Priesthood and Sexual Continence: The Origins of a Western Tradition
The question of the origins of the practice of clerical or priestly celibacy in the early church has been a notoriously controversial one. As early as in the 390s, the monk Jovinian questioned the relative value of asceticism, particularly sexual renunciation. Jovinian's principal opponents, Pope Siricius, Ambrose of Milan and Jerome of Stridon all had their own unique reasons for rejecting Jovinian's propositions, from bolstering clerical authority by enforcing the discipline of clerical celibacy to promoting the prestige of the monk-priest. Celibacy has been the subject of Protestant-Catholic debate as well as intra-Catholic discussion. In this lecture I will review some of the more recent views on the subject, placing them within the context of the current struggle over the interpretation of the Second Vatican Council and its teaching on the priesthood. In order to advance the discussion, I will argue, we need more serious historical research that examines the function of the celibacy requirement within the religious and political dynamics of late antiquity.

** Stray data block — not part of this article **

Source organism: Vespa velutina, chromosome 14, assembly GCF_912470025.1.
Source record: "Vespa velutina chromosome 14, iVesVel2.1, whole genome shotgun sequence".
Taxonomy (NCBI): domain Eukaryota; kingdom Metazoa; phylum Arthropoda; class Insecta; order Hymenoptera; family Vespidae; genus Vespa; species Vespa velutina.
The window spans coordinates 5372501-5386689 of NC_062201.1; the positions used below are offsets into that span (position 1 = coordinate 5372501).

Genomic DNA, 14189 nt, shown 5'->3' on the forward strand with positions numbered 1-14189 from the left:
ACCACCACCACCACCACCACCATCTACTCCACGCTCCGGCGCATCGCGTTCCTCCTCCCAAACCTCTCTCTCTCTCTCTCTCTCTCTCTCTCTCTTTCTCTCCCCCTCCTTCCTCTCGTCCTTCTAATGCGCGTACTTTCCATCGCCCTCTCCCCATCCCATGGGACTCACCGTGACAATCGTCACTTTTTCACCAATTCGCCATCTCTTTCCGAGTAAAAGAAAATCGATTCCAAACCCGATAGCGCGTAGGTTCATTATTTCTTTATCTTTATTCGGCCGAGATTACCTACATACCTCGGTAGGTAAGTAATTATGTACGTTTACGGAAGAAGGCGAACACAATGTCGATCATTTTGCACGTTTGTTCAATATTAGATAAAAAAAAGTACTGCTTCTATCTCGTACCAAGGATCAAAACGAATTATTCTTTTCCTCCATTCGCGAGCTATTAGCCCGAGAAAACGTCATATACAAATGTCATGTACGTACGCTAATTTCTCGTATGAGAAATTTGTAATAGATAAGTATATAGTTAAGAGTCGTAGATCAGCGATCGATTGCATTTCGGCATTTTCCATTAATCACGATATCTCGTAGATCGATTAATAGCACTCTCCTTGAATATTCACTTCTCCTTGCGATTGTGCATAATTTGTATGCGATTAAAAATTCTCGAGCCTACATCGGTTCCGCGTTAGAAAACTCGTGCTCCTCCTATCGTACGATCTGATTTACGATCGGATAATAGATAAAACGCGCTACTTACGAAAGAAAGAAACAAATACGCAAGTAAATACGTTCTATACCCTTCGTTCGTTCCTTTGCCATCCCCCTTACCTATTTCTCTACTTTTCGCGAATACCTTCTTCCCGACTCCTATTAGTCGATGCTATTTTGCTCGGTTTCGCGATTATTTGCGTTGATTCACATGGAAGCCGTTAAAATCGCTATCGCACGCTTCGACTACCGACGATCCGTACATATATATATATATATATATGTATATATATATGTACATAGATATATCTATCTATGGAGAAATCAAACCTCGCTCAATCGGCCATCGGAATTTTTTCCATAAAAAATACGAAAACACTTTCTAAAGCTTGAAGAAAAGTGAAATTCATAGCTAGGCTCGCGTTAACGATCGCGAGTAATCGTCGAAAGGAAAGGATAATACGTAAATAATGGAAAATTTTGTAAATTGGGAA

David G. Hunter is the first occupant of the Cottrill-Rolfes Chair of Catholic Studies at the University of Kentucky, where he holds a joint appointment in the Department of History and the Classical Studies division of the Department of Modern and Classical Languages, Literatures, and Cultures. Hunter ’s academic interests lie in the early history of Christianity and the history of Christian thought. He has published several books and numerous articles on Greek and Latin writers of the early church. Hunter’s most recent book, Marriage, Celibacy, and Heresy in Ancient Christianity: The Jovinianist Controversy (Oxford University Press, 2007), examines early Christian debates about marriage and celibacy. Co-editor of the Oxford Handbook of Early Christian Studies (2008), Hunter has served as President of the North American Patristics Society (2006-08) and is active on the advisory boards of the Journal of Early Christian Studies, the Journal of Late Antiquity, and Augustiniana. He currently serves as the Editorial Director of the translation series, The Fathers of the Church, published by The Catholic University of America Press, and on the Editorial Board of the forthcoming Brill Encyclopedia of Early Christianity.